I very much admire Jim and his dedication to the cause.  You can all ask your club members to start a walk or ride in aid of the elephants and rhinos.  Create awareness and then run a function to raise funds for RAGES and our endorsed projects.

Here are Jim’s latest views on CITES:

“It’s now official that African Elephants will not be listed in Appendix I by CITES. The just concluded Cop 17 led by EU , US among other did not see or consider the African elephants range states proposal that would have saved the elephants by removing Namibia, Botswana, South Africa and Zimbabwe from Appendix II. So the status remain the same and elephant poaching continues . Africa has about 400,000 elephants (2013) according to African Elephant Status report .

This number is expected to drop in the next 3 years before the CITES CoP18. The big question here ; Do we need CITES to save our African elephants ? Africa continue receiving financial support to EU and US to cub poaching through different means ; why are they not supporting the African proposal ?  I am finishing 3200km campaign walk that has taken 126 days in three countries classified by CITES again as a source of ivory . Ending poaching in Africa is in African hands and we have to explore another means not CITES.




There has been much said about this conference for CITES.

CITES CoP 17 closes after key votes on elephants, lions, pangolins, rosewood, and more.


CITES (the Convention on International Trade in Endangered Species of Wild Fauna and Flora) is an international agreement between governments. Its aim is to ensure that international trade in specimens of wild animals and plants does not threaten their survival.

Since September 24, representatives from more than 180 countries have been gathered in Johannesburg, South Africa for the seventeenth meeting of the Conference of the Parties (CoP17) to the Convention on International Trade in Endangered Species of Wild Fauna and Flora (CITES), which closed recently October 5th 2016.

Numerous proposals and measures related to elephants and the ivory trade were debated at CoP17, including one that resulted in a call countries that have a legal domestic market for ivory that is contributing to poaching or illegal trade to take all necessary legislative, regulatory, and enforcement measures to close markets for raw and worked ivory.

Though the call for closure of domestic ivory markets is not a binding resolution, its passage by consensus in Johannesburg was seen as a strong signal from the CITES Parties — including China, the largest ivory market in the world — that the ivory trade’s days are numbered.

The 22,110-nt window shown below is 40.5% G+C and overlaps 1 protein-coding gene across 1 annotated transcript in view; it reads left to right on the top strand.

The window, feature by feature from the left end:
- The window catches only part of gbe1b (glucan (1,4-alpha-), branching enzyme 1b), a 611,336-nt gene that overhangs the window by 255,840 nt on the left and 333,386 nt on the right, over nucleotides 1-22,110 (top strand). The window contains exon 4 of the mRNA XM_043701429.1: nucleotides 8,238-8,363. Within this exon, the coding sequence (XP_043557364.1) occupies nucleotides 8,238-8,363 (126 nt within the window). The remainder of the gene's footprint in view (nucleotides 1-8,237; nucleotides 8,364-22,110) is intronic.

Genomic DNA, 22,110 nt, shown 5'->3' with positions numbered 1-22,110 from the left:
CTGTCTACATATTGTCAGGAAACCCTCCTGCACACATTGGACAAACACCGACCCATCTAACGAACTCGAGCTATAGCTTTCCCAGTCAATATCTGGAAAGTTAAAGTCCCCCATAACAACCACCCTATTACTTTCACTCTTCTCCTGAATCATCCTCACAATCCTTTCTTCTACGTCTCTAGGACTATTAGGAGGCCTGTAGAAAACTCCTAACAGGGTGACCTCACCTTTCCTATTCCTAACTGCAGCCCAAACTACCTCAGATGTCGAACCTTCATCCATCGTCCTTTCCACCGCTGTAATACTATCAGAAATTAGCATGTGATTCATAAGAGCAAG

Sue Sheward our RAGES Director for primates has put together a series of RISK Boxes for the orangutans in Borneo.

RISK (RAGES Inc. Survival Kits)



2 weeks supply of bananas for the nursery RM 158 $50
Veterinary & quarantine nurses for 1 week RM 800 $250
Training coordinator for 1 week RM 375 $125
25% of perishables & veterinary supplies RM 185 $60
Green beans RM   50 $15
Total RM 1,540 $500




The Rotary International Convention in Atlanta will be a large gathering of the Rotary Family.  It will be the centenary of our Foundation.

RAGES as a Rotarian Action Group is obliged to be there in a booth as we did in the Seoul 2016 RICON.

RAGES will also be asking for a break-out session and we will be holding our AGM and the election of our board.


We will be looking for help on the booth and as members we encourage you to attend our AGM and Break-Out Session if we have one allocated to us.



You can book here:  Atlanta 2017 RICON.



RARE: A loving welcome to Anna’s newborn calf – Lewa and Borana’s 85th black rhino!

We wish this little one a long and healthy life, and a contribution to the gene pool of this iconic and critically endangered species.




“Magical and Miraculous

Hot, Hot, Hot off the press – ex orphan Wendi has given birth to a tiny baby girl! We wanted to share this news with you all straight away, in fact we haven’t even chosen a name for this tiny bundle of life.

Wendi bringing new life into the world is a true miracle. We rescued Wendi when she was only days old in 2002, a victim of poaching. So young that we do not believe she even received her mother’s colostrum, so we gave her powdered colostrum in her first bottles of milk. Wendi surviving was a miracle, made possible by our dedicated team of carers and their knowledge and expertise.

To witness Wendi stood with her baby, born only hours earlier, is simply wonderful for us all to see and the ultimate testament to the success of our Orphans’ Project. Not only in saving orphaned elephants, but supporting their journey’s back to the wild and to the point where they start their own families.

You can read Wendi’s story at: http://bit.ly/1LI6pnW

We will of course share more images of Wendi and her precious bundle in the days ahead and news of her name!”

The DSWT orphan elephant project one of the very best conservation projects going around in any country.



Still getting a lot of visits to our Facebook site.

Click on the logo below and join us please on Facebook.



Email: [email protected]

Phone:  61 2 6927 6027  {61 is the code for Australia}.

Postal: 22 Moore Street, GANMAIN, NEW SOUTH WALES 2701, AUSTRALIA.